Wednesday, January 18, 2012

Ten (Plus) Rules

Alright, so I found this great two-part article from The Guardian today that can be found here, with suggestions from a number of amazing writers -- some of my favorites included Margaret Atwood, Neil Gaiman, Philip Pullman, and Joyce Carol Oats -- which I want to dissect and discuss a little bit throughout my next few posts.

Multiple authors said to ditch prologues.

Hilary Mantel says more specifically, "Be aware that anything that appears before 'Chapter One' may be skipped. Don't put your vital clue there."

Dun, dun, dun...The novel I'm working on has a prologue, and with some dismay I'll even admit I've got a vital clue nestled in there. It kind-of sets the whole feel...

 Not wanting to believe, yet, that I should rework that part of my story, I flipped through a few of my favorite books' beginnings.

No prologues, except in one, and yes I remember skipping it the first time I read the book so then I felt lost for the for the first 1/3 of the story, at which point I went back and read the prologue.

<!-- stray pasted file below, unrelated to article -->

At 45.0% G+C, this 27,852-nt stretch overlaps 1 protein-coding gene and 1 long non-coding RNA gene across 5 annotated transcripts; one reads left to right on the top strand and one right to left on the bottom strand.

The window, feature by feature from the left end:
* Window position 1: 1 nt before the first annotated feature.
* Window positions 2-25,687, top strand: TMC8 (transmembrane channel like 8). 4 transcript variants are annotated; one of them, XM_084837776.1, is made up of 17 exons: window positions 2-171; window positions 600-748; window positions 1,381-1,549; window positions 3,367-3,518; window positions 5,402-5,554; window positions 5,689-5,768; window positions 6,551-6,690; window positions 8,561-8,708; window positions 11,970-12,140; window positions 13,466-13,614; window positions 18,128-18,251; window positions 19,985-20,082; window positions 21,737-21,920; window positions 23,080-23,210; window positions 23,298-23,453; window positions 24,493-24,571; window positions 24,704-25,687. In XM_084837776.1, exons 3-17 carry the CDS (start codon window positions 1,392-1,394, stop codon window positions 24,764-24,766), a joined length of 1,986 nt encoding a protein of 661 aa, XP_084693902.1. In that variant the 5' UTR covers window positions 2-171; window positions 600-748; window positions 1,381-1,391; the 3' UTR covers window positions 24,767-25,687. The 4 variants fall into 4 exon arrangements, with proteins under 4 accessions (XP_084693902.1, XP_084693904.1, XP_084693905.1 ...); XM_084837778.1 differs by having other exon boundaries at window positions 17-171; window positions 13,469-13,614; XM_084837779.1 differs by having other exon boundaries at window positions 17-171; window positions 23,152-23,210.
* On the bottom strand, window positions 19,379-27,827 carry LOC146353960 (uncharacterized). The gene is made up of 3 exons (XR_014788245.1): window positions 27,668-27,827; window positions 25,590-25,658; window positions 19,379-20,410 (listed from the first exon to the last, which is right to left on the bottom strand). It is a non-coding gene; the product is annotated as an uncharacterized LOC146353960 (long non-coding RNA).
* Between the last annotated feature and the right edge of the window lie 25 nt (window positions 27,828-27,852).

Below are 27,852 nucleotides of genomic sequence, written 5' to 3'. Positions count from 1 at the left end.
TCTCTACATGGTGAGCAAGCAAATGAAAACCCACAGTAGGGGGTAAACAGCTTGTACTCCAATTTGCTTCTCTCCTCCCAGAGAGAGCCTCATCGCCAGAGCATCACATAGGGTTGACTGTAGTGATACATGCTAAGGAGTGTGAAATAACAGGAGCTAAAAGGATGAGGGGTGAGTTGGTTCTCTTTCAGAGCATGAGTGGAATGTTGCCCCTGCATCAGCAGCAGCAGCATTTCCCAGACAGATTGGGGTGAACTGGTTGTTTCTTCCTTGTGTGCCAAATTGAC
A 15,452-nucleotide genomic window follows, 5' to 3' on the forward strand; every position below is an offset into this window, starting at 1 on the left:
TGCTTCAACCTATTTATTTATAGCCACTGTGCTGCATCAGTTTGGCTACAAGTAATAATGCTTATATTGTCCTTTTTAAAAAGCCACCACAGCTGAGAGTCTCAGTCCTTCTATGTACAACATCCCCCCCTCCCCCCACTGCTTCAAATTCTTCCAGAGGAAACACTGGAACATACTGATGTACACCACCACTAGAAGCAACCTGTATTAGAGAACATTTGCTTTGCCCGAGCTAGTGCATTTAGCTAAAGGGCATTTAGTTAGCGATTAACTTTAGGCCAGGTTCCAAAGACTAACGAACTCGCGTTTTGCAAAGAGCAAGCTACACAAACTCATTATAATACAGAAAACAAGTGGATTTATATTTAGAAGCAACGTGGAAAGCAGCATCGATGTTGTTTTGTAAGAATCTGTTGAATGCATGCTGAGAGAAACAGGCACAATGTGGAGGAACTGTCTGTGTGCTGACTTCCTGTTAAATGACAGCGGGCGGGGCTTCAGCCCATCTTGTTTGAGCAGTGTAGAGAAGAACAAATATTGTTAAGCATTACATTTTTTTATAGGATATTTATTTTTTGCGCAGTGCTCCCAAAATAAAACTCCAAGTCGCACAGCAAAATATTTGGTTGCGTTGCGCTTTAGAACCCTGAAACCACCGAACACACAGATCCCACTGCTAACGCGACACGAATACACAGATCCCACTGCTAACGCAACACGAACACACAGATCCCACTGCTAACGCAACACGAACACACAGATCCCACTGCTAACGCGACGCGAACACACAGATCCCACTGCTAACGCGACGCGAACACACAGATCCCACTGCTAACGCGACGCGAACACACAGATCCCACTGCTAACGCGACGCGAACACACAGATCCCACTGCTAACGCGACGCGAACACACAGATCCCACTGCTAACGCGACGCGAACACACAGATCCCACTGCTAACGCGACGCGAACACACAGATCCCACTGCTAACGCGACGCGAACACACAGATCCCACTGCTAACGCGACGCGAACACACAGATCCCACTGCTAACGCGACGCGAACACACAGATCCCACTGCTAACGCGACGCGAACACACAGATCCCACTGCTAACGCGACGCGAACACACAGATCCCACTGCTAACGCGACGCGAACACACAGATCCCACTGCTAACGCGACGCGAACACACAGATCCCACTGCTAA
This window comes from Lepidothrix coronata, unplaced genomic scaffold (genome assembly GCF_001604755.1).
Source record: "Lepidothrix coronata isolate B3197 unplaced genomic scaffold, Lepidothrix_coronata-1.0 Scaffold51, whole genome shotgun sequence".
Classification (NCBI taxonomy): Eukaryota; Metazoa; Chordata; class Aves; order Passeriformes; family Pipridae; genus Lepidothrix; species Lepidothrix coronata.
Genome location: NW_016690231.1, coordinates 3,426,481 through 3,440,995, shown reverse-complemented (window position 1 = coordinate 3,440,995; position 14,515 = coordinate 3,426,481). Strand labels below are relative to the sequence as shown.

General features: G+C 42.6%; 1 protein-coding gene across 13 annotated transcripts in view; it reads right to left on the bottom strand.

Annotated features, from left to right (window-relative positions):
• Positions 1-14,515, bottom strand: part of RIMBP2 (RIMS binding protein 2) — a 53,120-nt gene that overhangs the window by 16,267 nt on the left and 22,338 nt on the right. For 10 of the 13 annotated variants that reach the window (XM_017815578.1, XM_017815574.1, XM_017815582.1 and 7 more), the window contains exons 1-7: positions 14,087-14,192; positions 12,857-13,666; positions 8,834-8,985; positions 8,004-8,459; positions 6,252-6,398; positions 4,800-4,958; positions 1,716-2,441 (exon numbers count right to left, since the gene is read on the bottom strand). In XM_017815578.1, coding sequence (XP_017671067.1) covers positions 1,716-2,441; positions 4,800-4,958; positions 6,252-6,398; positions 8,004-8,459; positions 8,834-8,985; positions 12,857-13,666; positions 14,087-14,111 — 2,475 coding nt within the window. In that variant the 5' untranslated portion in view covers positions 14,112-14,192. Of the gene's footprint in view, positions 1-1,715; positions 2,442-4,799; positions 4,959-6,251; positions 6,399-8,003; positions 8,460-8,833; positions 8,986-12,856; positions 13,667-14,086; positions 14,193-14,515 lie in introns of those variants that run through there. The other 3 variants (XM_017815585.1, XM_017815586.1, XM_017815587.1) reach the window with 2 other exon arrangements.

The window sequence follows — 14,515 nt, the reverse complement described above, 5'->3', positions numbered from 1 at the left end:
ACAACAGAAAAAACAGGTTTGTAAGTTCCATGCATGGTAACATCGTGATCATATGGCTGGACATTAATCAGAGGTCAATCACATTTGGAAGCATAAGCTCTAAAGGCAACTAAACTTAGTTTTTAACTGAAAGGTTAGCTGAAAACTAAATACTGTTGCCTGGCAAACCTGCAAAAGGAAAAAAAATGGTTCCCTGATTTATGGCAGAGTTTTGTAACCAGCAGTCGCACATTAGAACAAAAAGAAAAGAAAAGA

So now my question is: why do we make prologues? To give the reader back story, I know, but why not just make it "Chapter One," or spread it throughout the piece like we do with other back story?


Needless to say, I'm reworking my novel. Again. (And I daresay it's reworking me)

Hours logged today: 4    Pages logged today: 3    Total pages logged today : 98

Moment of Magic today:

I'm reminded today that music, like words -- often with words -- bring back memories you can relive in your head. This magic. Waltz #2 was a song that waifted up from the bottom of a tunnel in the fish market while Hubs and I walked hand-in-hand, looking at trinkets and things. We were full of good beer, battered fish & chips, and shy new love. When I hear this song I'm full again.


  1. I agree with the authors about prologues. I normally always skip the prologues. Well, normally mean always until a few years ago and now I do read them, but I do think most readers skip them.

  2. Good to know, on all accounts. No more prologue-writing for me. Sort of freeing, in a way -- prologues are like comfort blankets, eh?

    And then I was going to give a couple of reasons I think prologues are like comfort blankets, but it'd be more interesting to see what other people think...


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